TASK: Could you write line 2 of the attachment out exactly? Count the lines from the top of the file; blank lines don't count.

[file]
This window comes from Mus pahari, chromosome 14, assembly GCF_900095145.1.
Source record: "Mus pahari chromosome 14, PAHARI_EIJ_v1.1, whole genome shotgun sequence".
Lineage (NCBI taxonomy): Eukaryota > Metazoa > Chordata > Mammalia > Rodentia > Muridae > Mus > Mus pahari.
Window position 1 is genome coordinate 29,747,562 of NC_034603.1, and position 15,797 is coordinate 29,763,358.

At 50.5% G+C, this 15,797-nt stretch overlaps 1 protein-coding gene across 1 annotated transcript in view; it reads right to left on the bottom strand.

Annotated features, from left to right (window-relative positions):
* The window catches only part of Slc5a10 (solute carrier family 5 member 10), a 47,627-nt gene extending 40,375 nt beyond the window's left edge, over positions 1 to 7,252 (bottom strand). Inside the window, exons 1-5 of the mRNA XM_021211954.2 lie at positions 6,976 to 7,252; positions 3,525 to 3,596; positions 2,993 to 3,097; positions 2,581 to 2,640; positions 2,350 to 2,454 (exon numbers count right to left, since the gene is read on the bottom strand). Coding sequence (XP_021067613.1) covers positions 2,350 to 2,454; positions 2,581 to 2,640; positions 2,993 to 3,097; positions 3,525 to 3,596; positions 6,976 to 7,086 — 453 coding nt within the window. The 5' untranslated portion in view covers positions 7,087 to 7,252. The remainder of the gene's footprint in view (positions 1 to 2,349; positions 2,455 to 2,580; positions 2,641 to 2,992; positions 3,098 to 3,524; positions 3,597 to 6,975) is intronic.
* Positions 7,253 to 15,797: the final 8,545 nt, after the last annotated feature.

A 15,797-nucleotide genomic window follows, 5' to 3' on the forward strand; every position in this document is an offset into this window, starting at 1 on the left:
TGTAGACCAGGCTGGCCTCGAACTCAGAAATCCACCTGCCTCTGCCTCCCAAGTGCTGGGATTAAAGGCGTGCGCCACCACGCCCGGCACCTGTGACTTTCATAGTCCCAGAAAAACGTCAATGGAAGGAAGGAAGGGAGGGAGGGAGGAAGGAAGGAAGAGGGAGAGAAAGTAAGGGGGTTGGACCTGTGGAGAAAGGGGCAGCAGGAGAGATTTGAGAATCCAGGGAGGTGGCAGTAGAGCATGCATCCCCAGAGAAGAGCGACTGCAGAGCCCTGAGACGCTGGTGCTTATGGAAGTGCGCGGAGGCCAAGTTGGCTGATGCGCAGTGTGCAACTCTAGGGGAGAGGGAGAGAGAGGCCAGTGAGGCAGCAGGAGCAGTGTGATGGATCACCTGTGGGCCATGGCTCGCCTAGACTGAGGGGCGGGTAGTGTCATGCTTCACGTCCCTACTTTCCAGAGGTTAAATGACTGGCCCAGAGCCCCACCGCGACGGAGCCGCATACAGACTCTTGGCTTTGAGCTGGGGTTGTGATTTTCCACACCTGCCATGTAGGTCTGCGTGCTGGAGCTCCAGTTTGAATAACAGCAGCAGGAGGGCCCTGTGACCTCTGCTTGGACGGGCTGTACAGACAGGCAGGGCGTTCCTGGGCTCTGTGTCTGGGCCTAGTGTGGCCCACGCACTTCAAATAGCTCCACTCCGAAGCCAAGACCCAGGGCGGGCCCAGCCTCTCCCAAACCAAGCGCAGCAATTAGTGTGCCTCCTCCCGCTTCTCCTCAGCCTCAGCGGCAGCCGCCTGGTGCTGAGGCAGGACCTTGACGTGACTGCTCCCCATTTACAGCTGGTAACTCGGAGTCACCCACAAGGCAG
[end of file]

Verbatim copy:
Source record: "Mus pahari chromosome 14, PAHARI_EIJ_v1.1, whole genome shotgun sequence".